Capacity, the intense and excellent sophomore release by Big Thief due out Friday, unquestionably derives from the perspective of the Brooklyn band’s 25-year-old singer and songwriter, Adrianne Lenker. A Minnesota native who spent part of her childhood in a cult, and another part of her childhood pursuing a career as a kiddie pop star before opting to refine her craft at Boston’s prestigious Berklee College Of Music, Lenker had an uncommon wealth of life experience on which to draw upon when Big Thief released its exceptional debut, Masterpiece, in 2016. But Lenker says that she pulled from an even deeper place inside of herself when Big Thief started work on Capacity in upstate New York last summer, around the time that Masterpiece came out.
“This record, I feel, it’s just more intricate,” Lenker said when I spoke to her over the phone last month. “There’s a more intricate layer of translating these things that Masterpiece just set out to uncover. The dark stuff is heavier and darker, the lighter stuff is lighter.”
It was early in the press cycle for Capacity when we spoke, and Lenker had not yet figured out how exactly she wanted to talk about some of the album’s songs. While not strictly an autobiographical songwriter, Lenker does draw on real life for her penetrating, vividly cinematic songs. (This intimacy even caries over to the album art — Lenker’s mother is on the cover of Masterpiece, and her uncle is on the cover of Capacity.) Sweeping lead single “Mythological Beauty” describes an accident that occurred when Lenker was 5, in which a railroad spike from a backyard treehouse struck her in the head and almost killed her. “Shark Smile” similarly wraps entrancing music around a narrative about doomed teenagers who have a tragic misadventure on the highway. The album’s most disturbing track, “Watering,” recounts an assault from the perspectives of both the victim and the attacker.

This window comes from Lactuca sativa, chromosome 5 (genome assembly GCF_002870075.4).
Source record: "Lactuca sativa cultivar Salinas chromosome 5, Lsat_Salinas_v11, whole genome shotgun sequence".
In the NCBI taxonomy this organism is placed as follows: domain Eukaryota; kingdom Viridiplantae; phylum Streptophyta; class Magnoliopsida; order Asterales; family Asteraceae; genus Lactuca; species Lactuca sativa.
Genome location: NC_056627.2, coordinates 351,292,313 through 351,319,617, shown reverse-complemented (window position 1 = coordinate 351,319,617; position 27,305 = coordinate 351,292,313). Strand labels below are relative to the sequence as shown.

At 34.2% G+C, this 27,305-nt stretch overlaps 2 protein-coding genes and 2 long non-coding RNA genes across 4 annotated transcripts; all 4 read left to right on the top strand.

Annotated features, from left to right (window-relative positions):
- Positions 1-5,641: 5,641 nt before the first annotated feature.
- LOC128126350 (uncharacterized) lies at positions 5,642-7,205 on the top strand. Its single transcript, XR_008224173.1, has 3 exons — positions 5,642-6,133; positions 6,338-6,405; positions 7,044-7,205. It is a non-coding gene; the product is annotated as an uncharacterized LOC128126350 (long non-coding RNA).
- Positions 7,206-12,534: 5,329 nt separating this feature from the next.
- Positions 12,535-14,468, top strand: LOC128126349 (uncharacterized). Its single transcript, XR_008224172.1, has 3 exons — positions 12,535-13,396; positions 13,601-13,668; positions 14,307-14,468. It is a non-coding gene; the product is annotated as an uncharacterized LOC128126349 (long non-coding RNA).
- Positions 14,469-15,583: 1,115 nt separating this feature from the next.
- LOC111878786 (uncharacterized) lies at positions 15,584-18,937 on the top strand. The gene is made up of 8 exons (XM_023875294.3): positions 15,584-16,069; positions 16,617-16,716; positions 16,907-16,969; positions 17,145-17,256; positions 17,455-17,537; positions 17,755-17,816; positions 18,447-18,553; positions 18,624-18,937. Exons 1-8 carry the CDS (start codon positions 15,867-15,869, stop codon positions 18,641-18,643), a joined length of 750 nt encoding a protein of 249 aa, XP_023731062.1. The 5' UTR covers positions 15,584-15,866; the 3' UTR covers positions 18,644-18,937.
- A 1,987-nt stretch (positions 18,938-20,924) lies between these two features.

The line between Lenker and the characters in her songs appears to be blurry in some songs, and nonexistent in others. As a result, talking to Lenker about Capacity, at times, felt invasive, as conversations with strangers about personal trauma tend to be.